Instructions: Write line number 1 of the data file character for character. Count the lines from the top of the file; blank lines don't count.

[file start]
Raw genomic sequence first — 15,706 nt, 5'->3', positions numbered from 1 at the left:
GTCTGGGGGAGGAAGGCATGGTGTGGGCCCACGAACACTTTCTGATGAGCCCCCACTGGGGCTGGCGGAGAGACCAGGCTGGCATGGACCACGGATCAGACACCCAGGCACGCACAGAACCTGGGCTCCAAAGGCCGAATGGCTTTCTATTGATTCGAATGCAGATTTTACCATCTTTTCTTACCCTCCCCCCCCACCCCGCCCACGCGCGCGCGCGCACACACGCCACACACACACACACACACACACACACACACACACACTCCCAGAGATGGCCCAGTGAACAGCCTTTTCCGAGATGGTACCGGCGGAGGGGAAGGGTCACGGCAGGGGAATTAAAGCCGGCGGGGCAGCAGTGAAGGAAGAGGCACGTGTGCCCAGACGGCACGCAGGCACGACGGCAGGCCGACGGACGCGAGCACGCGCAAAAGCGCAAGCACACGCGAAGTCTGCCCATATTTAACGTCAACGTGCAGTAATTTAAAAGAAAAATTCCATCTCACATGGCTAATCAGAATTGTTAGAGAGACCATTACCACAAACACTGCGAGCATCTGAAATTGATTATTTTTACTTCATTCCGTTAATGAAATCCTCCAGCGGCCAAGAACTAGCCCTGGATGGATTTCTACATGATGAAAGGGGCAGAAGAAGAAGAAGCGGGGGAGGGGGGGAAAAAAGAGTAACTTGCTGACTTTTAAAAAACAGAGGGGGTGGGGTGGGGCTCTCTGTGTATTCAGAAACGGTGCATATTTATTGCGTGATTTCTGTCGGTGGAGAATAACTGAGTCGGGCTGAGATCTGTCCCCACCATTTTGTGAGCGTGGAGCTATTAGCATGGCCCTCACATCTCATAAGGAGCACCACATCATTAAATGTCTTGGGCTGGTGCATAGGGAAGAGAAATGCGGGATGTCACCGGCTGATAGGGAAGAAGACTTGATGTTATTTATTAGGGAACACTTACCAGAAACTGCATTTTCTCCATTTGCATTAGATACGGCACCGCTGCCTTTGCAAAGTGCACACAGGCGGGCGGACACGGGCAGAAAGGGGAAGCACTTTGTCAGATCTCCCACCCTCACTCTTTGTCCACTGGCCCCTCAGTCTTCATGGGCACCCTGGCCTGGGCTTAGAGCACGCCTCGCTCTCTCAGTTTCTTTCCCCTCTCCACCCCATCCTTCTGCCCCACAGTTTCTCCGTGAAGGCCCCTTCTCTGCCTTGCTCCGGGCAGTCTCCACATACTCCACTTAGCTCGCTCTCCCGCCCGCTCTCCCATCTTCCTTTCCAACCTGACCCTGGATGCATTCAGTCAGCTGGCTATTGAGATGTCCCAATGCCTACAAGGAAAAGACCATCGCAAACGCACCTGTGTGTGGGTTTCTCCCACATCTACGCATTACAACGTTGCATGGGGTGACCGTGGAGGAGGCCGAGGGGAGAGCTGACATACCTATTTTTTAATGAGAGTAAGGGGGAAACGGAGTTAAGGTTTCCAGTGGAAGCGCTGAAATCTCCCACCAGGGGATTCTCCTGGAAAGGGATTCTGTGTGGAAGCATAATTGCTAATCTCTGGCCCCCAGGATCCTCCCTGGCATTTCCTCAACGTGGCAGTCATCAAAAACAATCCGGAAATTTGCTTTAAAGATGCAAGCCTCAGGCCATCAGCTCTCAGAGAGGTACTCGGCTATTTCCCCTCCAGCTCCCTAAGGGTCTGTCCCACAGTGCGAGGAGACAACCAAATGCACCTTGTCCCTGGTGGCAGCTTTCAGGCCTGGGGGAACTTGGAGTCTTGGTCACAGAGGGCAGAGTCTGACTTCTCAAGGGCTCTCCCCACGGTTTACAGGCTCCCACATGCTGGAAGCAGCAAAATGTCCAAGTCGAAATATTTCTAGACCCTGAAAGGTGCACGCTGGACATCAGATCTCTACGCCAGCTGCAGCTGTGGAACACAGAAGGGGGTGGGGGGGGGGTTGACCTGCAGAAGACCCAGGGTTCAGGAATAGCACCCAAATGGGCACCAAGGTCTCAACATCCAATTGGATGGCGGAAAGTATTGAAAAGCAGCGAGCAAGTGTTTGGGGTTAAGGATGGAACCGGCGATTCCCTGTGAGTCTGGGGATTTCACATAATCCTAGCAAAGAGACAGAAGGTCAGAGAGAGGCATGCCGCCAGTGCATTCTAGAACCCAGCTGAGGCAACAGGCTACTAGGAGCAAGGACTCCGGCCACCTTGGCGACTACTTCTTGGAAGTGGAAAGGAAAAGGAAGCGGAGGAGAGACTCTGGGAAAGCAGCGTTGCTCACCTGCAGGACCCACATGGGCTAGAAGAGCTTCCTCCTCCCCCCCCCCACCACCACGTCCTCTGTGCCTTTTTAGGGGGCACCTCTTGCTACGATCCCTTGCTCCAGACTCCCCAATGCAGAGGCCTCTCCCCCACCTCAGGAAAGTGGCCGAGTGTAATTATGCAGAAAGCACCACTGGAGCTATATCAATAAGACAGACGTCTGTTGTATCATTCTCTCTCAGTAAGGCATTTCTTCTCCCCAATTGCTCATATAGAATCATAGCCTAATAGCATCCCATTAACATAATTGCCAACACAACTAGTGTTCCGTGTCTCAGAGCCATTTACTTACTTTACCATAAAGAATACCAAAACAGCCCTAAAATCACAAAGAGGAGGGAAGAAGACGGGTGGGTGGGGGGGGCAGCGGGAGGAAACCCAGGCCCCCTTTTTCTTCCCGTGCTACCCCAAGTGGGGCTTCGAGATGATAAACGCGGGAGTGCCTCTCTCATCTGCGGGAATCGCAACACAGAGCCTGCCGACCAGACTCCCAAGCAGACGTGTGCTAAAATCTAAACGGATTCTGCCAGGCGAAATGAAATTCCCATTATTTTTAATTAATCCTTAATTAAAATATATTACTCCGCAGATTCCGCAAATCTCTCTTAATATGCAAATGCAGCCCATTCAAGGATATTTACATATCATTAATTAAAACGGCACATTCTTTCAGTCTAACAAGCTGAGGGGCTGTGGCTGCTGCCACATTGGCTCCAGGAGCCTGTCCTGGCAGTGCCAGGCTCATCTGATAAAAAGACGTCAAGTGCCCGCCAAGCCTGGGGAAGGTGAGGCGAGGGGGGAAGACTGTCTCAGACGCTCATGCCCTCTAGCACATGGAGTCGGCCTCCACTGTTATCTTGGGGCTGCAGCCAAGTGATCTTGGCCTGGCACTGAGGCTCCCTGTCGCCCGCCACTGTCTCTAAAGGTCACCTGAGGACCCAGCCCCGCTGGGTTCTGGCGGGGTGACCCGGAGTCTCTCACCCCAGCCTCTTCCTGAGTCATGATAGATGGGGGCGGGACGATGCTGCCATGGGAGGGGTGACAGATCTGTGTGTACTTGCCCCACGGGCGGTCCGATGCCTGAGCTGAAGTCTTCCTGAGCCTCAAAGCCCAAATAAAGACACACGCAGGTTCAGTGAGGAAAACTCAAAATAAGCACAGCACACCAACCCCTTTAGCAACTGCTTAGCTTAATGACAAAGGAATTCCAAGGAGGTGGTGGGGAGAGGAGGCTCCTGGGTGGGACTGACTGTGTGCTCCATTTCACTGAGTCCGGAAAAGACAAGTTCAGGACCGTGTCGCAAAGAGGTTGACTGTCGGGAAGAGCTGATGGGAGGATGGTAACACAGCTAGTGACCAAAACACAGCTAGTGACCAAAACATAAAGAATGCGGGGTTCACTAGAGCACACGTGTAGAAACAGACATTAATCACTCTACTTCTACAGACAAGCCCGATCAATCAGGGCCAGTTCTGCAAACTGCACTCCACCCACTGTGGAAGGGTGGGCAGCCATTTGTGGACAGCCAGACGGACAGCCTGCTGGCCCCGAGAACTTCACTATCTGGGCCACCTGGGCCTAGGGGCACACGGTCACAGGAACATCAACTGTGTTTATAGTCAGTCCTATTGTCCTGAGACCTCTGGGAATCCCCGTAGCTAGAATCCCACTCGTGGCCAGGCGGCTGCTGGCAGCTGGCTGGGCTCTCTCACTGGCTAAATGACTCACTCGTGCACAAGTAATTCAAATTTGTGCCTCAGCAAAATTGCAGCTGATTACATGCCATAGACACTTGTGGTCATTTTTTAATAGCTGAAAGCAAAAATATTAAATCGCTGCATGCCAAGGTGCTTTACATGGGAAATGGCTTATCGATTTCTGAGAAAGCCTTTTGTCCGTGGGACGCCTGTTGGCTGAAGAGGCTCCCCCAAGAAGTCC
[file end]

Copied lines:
Raw genomic sequence first — 15,706 nt, 5'->3', positions numbered from 1 at the left: